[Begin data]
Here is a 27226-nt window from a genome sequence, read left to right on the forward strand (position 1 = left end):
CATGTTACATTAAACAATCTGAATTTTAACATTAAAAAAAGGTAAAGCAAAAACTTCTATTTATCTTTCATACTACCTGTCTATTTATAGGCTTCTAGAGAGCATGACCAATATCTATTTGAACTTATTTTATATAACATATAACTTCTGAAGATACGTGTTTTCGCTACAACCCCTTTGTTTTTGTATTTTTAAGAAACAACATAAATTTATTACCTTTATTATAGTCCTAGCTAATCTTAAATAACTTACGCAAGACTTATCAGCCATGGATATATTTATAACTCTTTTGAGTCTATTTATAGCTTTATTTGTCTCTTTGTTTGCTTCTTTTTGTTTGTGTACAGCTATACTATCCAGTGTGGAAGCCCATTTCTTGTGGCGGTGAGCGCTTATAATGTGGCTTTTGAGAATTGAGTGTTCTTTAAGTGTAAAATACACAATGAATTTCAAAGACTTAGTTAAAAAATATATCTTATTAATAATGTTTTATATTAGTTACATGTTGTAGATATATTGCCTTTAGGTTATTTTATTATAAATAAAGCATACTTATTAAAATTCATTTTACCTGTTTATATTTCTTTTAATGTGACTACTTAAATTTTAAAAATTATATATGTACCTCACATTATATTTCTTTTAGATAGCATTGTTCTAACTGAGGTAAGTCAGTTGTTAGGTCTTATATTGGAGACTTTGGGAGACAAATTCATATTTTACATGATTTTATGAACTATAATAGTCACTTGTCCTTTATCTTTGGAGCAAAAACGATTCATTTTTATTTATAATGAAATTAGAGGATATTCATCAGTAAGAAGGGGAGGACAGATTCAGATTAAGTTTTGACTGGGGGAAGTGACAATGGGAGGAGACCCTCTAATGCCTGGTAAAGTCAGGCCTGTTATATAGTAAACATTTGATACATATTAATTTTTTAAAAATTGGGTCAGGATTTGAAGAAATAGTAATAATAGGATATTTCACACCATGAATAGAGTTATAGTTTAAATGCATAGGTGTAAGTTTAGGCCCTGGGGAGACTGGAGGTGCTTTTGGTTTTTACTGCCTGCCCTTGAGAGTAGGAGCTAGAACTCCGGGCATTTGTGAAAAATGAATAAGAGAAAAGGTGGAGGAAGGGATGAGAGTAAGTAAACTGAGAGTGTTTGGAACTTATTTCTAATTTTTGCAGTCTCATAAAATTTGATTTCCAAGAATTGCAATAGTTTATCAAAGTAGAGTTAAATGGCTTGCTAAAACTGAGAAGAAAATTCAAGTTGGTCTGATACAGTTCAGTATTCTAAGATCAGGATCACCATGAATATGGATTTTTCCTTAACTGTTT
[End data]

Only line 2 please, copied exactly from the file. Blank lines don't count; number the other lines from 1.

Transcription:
CATGTTACATTAAACAATCTGAATTTTAACATTAAAAAAAGGTAAAGCAAAAACTTCTATTTATCTTTCATACTACCTGTCTATTTATAGGCTTCTAGAGAGCATGACCAATATCTATTTGAACTTATTTTATATAACATATAACTTCTGAAGATACGTGTTTTCGCTACAACCCCTTTGTTTTTGTATTTTTAAGAAACAACATAAATTTATTACCTTTATTATAGTCCTAGCTAATCTTAAATAACTTACGCAAGACTTATCAGCCATGGATATATTTATAACTCTTTTGAGTCTATTTATAGCTTTATTTGTCTCTTTGTTTGCTTCTTTTTGTTTGTGTACAGCTATACTATCCAGTGTGGAAGCCCATTTCTTGTGGCGGTGAGCGCTTATAATGTGGCTTTTGAGAATTGAGTGTTCTTTAAGTGTAAAATACACAATGAATTTCAAAGACTTAGTTAAAAAATATATCTTATTAATAATGTTTTATATTAGTTACATGTTGTAGATATATTGCCTTTAGGTTATTTTATTATAAATAAAGCATACTTATTAAAATTCATTTTACCTGTTTATATTTCTTTTAATGTGACTACTTAAATTTTAAAAATTATATATGTACCTCACATTATATTTCTTTTAGATAGCATTGTTCTAACTGAGGTAAGTCAGTTGTTAGGTCTTATATTGGAGACTTTGGGAGACAAATTCATATTTTACATGATTTTATGAACTATAATAGTCACTTGTCCTTTATCTTTGGAGCAAAAACGATTCATTTTTATTTATAATGAAATTAGAGGATATTCATCAGTAAGAAGGGGAGGACAGATTCAGATTAAGTTTTGACTGGGGGAAGTGACAATGGGAGGAGACCCTCTAATGCCTGGTAAAGTCAGGCCTGTTATATAGTAAACATTTGATACATATTAATTTTTTAAAAATTGGGTCAGGATTTGAAGAAATAGTAATAATAGGATATTTCACACCATGAATAGAGTTATAGTTTAAATGCATAGGTGTAAGTTTAGGCCCTGGGGAGACTGGAGGTGCTTTTGGTTTTTACTGCCTGCCCTTGAGAGTAGGAGCTAGAACTCCGGGCATTTGTGAAAAATGAATAAGAGAAAAGGTGGAGGAAGGGATGAGAGTAAGTAAACTGAGAGTGTTTGGAACTTATTTCTAATTTTTGCAGTCTCATAAAATTTGATTTCCAAGAATTGCAATAGTTTATCAAAGTAGAGTTAAATGGCTTGCTAAAACTGAGAAGAAAATTCAAGTTGGTCTGATACAGTTCAGTATTCTAAGATCAGGATCACCATGAATATGGATTTTTCCTTAACTGTTT